Love and four-legged loyalty

How a Japanese family in the cold mountains save the Akita from extinction

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Some years ago I traveled to a rural corner of Minnesota on a reporting trip. There, in the smallest, loneliest town I’d ever seen (population 216), I met a cheerful, grandmotherly lady willing to answer my questions as she bustled about her parish kitchen laying out a spread for a church social.

"Oh, I wasn’t born here,” she told me. “I’m from Florida.” During World War II, it turned out, she’d married a handsome young soldier she barely knew. He told her at the time that he was from Minnesota but that was nothing but a name to her. It was only after the war when they returned “home” to settle in his parents’ town that she fully grasped what it would mean to live in so cold and isolated a spot. “I cried for at least the first 14 years or so,” she told me laughing. “Now [40 years later] I'm used to it.”

Her cheerful heroism has stayed in my mind ever since. And she was certainly in my mind again as I read Dog Man: An Uncommon Life on a Faraway Mountain, a new work of nonfiction by former Washington Post staff writer Martha Sherrill. This is primarily a story about a man and his dogs (and that is an interesting tale in itself) but for my money, anyway, it’s the wife who is the true marvel. Without her and a similar kind of courageous adaptivity, this would be a very different story.

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The book begins, however, with Morie. Morie Sawataishi is a Japanese man born and bred in that nation’s snow country. He grew up there in the years before World War II when that district was even more isolated and ruggedly rural than it is today. As an adult he became an engineer with a promising future and could have worked anywhere in Japan that he chose. But all he wanted, after fighting in the war, was to get back to his mountains.

Morie didn’t stop to wonder whether the lonely north country would appeal to his young bride, Kitako. Kitako, Sherrill tells us, was “raised in Azabu, an elegant neighborhood of Tokyo where the millionaires live. She wasn’t a country girl. She was an Azabu Gyaru, or Azabu Girl – quite modern and sophisticated.” As for life in the snow country, in those first years, Kitako “detested the mountains.”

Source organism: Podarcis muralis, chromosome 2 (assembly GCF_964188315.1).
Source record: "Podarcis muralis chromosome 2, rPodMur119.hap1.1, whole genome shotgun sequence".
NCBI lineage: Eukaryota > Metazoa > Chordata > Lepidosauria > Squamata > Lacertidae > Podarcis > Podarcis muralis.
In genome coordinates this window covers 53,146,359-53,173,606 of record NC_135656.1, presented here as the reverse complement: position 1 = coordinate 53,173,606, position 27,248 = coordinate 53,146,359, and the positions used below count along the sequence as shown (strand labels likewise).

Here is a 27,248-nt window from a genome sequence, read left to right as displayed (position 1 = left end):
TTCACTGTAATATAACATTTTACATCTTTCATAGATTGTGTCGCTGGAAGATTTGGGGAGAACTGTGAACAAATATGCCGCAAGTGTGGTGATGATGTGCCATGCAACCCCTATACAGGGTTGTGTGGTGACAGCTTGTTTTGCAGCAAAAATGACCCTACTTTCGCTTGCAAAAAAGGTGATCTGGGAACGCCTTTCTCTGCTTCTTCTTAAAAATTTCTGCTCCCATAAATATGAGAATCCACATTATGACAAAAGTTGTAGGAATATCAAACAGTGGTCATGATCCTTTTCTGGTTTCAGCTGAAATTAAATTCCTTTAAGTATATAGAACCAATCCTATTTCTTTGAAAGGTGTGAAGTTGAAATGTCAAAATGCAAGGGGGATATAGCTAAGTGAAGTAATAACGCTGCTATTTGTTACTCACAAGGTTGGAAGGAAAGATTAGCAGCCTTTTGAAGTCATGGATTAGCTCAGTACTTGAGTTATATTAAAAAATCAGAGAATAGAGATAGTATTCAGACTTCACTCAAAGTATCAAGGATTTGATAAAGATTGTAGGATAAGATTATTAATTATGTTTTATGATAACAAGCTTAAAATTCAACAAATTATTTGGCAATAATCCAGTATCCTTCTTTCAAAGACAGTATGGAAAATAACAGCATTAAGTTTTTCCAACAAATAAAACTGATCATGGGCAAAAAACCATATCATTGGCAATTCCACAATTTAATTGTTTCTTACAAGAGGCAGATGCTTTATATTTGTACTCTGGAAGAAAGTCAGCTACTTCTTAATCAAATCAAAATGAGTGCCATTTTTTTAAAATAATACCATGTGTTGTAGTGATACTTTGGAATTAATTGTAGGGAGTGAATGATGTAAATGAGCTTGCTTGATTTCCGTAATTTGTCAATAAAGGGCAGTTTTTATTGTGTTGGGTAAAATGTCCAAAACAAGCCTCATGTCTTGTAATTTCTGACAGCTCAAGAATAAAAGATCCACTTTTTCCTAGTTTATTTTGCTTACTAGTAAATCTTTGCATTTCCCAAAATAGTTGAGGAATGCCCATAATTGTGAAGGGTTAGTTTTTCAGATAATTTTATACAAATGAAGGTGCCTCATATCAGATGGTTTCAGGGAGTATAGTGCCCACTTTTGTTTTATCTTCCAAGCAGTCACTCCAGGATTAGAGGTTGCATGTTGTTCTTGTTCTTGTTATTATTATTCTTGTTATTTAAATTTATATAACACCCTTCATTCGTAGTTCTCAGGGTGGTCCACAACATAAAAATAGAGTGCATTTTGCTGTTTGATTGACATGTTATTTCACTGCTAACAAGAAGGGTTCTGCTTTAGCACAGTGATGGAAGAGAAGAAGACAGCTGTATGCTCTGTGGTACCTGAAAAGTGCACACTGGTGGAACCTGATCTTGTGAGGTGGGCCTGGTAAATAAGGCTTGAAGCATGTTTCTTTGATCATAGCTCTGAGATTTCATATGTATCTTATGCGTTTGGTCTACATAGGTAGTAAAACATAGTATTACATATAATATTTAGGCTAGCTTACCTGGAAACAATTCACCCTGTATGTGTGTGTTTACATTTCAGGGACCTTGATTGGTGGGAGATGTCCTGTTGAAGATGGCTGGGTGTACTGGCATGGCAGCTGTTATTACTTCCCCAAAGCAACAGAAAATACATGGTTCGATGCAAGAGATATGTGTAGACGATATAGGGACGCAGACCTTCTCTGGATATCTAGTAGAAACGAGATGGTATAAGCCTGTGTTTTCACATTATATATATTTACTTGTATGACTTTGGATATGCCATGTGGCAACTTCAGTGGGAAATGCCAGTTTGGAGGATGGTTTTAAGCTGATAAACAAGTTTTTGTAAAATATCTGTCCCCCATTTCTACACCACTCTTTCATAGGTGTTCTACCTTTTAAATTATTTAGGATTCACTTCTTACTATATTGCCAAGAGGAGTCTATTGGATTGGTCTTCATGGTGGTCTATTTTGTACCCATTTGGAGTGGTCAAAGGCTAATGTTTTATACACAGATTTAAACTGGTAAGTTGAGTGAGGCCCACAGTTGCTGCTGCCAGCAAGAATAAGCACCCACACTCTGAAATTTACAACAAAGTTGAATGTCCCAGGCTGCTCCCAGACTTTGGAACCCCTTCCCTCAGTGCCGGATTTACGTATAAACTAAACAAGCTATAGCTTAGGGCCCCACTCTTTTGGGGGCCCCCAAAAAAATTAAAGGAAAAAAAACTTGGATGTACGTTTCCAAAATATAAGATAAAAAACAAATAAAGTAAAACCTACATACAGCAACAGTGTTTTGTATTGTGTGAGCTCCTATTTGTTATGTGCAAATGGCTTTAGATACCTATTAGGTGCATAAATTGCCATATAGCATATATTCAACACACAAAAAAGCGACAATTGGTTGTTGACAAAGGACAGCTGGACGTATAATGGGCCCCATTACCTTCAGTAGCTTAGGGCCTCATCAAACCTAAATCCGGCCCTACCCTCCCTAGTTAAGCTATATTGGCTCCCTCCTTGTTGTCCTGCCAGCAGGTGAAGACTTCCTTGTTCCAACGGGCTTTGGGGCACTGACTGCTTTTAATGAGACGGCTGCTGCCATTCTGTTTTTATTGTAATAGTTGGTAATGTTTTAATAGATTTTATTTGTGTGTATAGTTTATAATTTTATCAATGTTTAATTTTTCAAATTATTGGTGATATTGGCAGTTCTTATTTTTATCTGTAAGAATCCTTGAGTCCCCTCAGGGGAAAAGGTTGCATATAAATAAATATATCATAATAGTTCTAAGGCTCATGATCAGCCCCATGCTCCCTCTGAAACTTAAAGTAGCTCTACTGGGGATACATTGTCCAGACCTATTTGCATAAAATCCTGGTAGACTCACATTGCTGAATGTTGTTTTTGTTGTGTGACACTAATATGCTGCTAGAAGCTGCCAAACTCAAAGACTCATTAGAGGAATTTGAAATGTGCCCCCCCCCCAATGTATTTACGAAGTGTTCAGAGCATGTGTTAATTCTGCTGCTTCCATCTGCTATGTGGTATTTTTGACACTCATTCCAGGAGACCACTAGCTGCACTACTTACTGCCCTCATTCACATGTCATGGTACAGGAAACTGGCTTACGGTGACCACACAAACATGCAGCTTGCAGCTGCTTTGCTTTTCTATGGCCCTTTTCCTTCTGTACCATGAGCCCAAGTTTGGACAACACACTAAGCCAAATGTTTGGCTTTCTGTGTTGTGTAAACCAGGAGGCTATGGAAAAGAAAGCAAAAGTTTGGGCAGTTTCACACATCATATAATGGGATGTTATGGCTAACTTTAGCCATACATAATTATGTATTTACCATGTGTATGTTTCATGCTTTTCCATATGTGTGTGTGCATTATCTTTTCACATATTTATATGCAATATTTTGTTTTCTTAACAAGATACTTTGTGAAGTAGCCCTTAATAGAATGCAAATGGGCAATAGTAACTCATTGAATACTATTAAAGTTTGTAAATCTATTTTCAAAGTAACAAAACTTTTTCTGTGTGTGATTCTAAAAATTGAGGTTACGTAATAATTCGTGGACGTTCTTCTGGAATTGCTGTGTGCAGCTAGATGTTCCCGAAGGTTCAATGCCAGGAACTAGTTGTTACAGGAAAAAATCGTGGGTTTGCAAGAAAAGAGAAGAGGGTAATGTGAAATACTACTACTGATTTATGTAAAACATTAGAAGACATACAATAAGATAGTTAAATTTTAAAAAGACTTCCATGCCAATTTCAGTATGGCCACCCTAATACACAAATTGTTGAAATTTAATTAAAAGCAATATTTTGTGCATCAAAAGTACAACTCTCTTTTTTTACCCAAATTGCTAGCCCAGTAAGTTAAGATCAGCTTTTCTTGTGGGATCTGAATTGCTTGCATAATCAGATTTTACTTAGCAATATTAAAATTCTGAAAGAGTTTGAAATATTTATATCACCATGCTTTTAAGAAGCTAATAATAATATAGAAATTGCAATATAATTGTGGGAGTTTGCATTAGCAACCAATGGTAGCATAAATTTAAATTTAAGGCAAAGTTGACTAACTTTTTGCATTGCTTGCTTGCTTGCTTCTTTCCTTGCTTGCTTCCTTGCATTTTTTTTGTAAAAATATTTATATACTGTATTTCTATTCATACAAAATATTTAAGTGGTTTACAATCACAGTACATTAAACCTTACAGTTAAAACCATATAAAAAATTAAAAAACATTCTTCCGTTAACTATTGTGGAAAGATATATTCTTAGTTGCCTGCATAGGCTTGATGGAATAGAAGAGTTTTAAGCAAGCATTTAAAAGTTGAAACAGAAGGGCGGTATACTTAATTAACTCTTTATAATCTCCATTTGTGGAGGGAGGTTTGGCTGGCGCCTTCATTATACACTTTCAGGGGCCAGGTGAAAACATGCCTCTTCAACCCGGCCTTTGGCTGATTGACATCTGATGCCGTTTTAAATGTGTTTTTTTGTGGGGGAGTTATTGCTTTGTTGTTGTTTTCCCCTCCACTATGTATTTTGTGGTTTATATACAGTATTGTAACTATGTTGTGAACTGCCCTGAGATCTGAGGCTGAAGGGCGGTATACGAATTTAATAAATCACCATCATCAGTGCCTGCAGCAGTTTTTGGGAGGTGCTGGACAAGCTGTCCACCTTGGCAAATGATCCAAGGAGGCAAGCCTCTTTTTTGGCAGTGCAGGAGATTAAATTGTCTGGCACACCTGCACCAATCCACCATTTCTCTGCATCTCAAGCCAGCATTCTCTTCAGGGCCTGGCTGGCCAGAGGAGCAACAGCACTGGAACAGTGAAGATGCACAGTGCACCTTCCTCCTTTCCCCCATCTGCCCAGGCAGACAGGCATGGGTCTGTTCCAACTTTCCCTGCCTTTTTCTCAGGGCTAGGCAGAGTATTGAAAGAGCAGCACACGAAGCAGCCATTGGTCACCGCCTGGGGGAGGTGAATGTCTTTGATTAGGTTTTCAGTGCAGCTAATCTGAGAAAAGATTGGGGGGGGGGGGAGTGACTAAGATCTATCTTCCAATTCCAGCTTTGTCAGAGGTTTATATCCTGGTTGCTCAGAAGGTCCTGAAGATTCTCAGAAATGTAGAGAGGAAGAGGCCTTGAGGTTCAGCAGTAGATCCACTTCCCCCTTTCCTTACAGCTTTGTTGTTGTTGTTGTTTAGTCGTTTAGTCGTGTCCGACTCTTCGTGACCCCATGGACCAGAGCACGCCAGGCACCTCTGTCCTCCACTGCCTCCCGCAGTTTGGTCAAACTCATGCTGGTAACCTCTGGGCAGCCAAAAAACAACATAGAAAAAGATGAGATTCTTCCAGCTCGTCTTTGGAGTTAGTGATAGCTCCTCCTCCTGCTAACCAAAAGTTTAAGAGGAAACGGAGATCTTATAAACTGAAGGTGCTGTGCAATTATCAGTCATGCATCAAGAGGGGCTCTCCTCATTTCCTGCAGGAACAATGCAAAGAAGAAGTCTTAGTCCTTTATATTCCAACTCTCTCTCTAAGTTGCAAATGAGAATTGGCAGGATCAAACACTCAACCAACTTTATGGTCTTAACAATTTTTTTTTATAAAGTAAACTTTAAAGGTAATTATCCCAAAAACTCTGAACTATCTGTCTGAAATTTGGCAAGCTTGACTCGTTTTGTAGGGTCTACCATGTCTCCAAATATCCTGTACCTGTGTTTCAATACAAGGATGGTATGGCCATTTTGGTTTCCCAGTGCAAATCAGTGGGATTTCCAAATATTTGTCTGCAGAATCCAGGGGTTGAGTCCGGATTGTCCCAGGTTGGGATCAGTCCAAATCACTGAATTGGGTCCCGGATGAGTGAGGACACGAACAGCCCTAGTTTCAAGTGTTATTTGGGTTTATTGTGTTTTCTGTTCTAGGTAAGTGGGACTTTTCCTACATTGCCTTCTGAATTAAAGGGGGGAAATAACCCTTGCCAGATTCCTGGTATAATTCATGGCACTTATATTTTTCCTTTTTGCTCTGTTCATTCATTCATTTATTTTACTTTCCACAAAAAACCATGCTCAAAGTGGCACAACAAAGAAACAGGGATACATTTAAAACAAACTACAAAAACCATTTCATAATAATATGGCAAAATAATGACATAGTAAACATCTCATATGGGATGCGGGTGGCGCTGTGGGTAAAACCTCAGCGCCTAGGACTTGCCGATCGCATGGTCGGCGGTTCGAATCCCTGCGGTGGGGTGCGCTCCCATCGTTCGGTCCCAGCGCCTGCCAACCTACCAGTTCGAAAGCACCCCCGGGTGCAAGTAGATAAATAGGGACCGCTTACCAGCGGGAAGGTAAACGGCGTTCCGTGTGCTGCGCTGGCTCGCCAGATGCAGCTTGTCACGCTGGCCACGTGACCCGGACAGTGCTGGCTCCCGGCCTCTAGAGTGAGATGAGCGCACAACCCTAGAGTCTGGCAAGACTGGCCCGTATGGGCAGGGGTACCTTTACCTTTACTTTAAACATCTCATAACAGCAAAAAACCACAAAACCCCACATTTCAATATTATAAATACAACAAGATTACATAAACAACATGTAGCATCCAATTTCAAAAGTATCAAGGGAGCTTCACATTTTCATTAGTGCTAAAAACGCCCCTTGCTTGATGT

Certainly she thought of leaving – many times. But Kitako was born in the year of the dog. “Maybe that’s why she stayed, she says,” Sherrill writes. “A dog never tells you it’s staying, it just does.”

Which brings us to the dog part of the story. Morie never had a dog till the age of 30. Then, suddenly, one day in 1944 he discovered he had a longing for one.

It was a highly inopportune moment to think of acquiring a dog. The war was still on and the Japanese government was encouraging all Japanese to kill the national dog – the Akita – eat it, and then donate its thick double coat to a soldier who could use it in a jacket. In all of Japan, by 1945, there were only a dozen or so Akita left. The breed faced extinction. But one of those few remaining dogs belonged to Morie.

The cause of the Akita would become the passion of Morie’s life. He raised them, bred them, loved them, and refused to allow them to disappear. He didn’t want pets – he wanted strong, brave hunting dogs with plenty of kisho (ki means spirit, sho is personality or disposition.) For Morie it wasn’t just a devotion to dogs – it was about preserving the rugged mountain way of life that he feared might disappear in the new, softer Japan of the postwar years.

Sherrill tracks Morie, Kitako, their children, and, of course, their dogs (No Name, Three Good Lucks, Samurai Tiger, One Hundred Tigers, Victory, Happiness, to name just a few) over the course of decades. The story she tells is of a man’s stubborn devotion to an ideal. But it is also the story of a changing Japan and the evolution of a human being. While Morie makes refusing to change a point of pride, Kitako sees that change will be her only path to happiness. So she learns to embrace not only the dogs but the outdoor life that so absorbs her husband. By the book’s end, the couple (now in their 90s) still live in a remote rural area. But by now, Kitako is serene and even her children (who fled their severe father and the cold north as soon as they were old enough) have mostly returned and, along with their mother, extol the joys of rural life.

Dog lovers accustomed to seeing their animals as pets may cringe at some aspects of Morie’s story. And yet there is no mistaking the love here as well. The wife and children with whom Morie was unfailingly severe sometimes envied his dogs – because they saw a tenderness and joy in him he rarely expressed with human beings.

Morie is a man easier to admire than to like. And aspects of his story are hard to accept. But like Kitako, readers inclined to look for the good will find some surprising pleasures here.

Marjorie Kehe is the Monitor’s book editor. Send comments to kehem@csps.com.

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